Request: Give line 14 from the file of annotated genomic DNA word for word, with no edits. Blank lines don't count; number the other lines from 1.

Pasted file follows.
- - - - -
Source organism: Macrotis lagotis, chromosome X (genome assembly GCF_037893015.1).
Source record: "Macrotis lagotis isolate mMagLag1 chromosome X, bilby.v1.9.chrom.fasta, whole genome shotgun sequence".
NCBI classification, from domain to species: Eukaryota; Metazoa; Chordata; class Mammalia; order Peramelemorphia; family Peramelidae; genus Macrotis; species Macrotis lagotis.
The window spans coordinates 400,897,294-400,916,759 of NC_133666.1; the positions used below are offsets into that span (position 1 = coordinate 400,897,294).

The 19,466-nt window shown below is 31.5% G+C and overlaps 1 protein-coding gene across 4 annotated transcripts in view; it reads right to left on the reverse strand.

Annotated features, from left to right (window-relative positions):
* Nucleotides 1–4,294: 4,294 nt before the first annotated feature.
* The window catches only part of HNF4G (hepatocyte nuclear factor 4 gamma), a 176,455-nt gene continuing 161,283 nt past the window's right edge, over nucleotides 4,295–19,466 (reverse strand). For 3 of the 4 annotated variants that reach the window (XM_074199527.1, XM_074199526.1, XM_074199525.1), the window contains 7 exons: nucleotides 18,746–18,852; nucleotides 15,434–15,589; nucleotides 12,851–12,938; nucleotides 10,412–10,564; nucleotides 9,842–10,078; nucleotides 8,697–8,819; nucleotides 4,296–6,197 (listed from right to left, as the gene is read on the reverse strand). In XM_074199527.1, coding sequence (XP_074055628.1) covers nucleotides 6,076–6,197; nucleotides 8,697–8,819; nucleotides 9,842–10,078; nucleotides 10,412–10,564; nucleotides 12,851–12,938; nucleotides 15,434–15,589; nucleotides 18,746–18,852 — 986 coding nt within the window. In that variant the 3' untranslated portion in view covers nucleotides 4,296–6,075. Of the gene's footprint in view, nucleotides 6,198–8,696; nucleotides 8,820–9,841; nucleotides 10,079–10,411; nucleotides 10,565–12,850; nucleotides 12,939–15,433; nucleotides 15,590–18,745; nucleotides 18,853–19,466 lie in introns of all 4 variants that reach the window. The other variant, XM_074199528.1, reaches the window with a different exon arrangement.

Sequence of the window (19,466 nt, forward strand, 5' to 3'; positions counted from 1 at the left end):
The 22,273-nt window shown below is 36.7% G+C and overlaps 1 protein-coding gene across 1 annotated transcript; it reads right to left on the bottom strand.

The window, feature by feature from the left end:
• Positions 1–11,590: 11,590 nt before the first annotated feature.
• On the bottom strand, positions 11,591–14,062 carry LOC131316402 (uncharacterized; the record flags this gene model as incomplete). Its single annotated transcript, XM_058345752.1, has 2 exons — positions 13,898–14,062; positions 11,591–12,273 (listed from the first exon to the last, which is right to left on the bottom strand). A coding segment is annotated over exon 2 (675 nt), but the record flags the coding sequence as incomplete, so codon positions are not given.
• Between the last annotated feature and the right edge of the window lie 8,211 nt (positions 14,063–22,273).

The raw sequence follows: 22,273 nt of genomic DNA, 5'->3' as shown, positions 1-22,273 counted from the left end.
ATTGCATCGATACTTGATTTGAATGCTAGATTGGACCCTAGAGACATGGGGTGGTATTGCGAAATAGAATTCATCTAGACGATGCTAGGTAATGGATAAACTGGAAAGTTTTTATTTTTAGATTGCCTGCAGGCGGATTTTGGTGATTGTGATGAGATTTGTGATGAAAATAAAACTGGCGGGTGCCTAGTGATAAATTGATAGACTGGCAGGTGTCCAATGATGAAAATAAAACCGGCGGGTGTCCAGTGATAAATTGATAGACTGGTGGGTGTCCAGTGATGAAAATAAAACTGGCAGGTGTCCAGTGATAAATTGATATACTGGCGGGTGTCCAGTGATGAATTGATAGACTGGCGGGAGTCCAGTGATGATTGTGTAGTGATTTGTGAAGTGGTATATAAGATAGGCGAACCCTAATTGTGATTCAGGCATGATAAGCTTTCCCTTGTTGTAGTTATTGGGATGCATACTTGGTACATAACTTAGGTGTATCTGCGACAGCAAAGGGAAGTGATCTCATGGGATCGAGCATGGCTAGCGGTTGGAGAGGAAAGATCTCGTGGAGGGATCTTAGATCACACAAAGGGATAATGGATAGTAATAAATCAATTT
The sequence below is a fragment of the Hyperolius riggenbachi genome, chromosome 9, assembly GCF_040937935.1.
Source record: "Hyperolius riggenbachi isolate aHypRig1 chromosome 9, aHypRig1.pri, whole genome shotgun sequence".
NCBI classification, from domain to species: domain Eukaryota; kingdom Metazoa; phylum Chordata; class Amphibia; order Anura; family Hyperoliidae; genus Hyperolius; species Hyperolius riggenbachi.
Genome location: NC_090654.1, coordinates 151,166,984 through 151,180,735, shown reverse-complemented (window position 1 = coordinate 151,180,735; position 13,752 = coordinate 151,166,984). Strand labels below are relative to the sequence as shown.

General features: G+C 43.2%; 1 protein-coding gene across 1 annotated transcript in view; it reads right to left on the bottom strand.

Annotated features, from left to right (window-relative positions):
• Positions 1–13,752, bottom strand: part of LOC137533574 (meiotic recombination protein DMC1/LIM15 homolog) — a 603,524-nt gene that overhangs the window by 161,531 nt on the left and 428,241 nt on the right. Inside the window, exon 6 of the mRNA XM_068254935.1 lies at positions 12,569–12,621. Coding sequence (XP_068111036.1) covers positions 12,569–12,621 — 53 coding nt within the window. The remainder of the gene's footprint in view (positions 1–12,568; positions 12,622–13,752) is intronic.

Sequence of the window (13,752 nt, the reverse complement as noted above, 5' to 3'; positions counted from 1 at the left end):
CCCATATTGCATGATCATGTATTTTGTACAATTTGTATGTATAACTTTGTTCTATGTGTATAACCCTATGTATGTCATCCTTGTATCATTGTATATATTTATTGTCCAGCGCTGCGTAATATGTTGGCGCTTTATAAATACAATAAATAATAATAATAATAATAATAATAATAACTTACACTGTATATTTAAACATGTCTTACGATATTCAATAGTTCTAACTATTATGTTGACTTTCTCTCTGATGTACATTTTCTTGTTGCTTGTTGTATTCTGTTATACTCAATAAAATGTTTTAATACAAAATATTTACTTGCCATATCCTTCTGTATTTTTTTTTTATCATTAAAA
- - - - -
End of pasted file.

• Between the last annotated feature and the right edge of the window lie 8,211 nt (positions 14,063–22,273).